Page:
News from around the web.
Go to Source
This week, two databases—and 200 lives—went online as part of a special partnership between Ancestry.com and Library and Archives Canada to support the popular “Lest We Forget” educational initiative. This program helps students explore the lives of Canada’s soldiers and their sacrifices through selections from the service files of 200 veterans of the First or Second World War. Ancestry.com is making those files available online as Canada, Selected Service Records of Soldiers, 1914–1918, and Canada, Selected Service Records of War Dead, 1939–1945, to allow more students to participate in the program—and to let the rest of us remember men like Sergeant L. J. Patrick Lafleur.
In June 1940, 22-year-old Leonard James Patrick Lafleur of Montreal, Canada, worked as a fruit clerk for Steinberg’s, a retail grocery chain.
But he had bigger aspirations. Steinberg’s had promised to rehire him after his enlistment in the R.C.A.F., but Lafleur was hoping to turn his radio hobby into a career with a broadcasting company.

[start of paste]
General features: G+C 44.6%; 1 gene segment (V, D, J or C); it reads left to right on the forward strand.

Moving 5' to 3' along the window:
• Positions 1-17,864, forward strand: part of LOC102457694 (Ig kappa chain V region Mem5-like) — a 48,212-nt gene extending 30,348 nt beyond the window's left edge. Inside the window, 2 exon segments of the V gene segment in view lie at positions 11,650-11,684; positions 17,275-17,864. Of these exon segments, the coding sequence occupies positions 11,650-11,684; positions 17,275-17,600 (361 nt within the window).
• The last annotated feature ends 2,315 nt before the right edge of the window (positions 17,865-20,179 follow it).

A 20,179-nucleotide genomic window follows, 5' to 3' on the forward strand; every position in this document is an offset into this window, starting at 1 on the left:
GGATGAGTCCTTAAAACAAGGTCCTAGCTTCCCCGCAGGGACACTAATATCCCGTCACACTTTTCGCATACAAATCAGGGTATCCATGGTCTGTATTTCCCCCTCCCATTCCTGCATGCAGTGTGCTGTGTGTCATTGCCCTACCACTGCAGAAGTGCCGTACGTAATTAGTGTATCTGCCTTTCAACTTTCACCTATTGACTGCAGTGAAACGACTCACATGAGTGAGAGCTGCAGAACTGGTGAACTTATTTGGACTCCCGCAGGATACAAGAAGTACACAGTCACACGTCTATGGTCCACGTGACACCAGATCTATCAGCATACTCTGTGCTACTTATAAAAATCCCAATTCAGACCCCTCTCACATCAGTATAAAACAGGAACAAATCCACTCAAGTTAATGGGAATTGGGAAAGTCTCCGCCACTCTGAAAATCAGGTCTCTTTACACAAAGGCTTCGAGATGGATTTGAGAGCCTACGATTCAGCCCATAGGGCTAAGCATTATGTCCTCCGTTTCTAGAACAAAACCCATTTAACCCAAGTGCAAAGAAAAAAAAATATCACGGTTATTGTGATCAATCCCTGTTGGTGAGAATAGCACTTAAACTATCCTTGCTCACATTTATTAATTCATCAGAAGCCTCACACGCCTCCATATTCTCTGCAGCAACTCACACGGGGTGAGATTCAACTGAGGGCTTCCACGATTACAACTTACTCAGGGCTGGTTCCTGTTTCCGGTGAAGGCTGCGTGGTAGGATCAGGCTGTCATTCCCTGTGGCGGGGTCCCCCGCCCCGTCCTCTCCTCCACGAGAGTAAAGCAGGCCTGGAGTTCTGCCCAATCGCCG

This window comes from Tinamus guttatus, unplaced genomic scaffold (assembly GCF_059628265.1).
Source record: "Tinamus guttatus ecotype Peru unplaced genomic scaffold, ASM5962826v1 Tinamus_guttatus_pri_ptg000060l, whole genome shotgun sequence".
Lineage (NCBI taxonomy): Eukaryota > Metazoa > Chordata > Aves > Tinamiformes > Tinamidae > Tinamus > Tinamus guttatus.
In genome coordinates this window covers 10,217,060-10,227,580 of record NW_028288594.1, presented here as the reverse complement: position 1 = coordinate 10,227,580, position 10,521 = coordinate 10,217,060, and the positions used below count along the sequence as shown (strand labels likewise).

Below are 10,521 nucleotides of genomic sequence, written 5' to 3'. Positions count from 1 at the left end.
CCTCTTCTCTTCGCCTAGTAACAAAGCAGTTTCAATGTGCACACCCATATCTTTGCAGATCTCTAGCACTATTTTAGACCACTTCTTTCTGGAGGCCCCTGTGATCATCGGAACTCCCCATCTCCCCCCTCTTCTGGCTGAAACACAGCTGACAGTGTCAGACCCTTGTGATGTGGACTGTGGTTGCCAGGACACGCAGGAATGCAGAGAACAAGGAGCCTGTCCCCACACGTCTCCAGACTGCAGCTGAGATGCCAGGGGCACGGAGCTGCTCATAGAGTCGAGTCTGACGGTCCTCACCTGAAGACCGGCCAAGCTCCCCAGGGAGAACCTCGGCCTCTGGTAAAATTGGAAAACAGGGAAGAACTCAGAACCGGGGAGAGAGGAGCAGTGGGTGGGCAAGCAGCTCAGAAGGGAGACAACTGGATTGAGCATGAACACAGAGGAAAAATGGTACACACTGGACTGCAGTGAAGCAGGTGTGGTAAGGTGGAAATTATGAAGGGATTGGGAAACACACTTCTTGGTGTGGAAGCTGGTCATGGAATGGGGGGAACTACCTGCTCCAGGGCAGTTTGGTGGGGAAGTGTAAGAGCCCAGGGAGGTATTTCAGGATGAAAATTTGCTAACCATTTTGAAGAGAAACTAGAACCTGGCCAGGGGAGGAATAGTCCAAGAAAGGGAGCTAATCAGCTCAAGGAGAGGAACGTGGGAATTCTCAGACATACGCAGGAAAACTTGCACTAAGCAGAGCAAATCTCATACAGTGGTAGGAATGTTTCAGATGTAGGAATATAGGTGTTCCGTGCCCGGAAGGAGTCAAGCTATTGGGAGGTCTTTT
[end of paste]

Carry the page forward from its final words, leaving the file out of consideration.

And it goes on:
Lafleur stood a little under 5′ 10″, slender, with brown hair and blue eyes, and he had been only an average (71%) high school student. However, he impressed the R.C.A.F. with his “confident approach” and “upright carriage.”
The Air Force didn’t consider Lafleur officer material, but they did think he “would make an excellent Airgunner.”
By 1941, Lafleur appeared to be on his way, posted to a training depot in Toronto in the Royal Canadian Air Force Special Reserve as both an air gunner and a wireless operator. In June the next year, 1942, he made sergeant.
He was serving overseas in September when his plane took off on an anti-submarine sweep on the 12th. The aircraft made radio contact at 9:10 p.m., but afterward failed to return to base. Searchers later found a dinghy with the body of one of the crew and determined that the plane was probably “shot down in the vicinity of Land’s End.”
When I read the letter, I had to wonder if it was Sergeant Lafleur on the radio at 9:10, making his final broadcast.
Because the sacrifice is still worth remembering.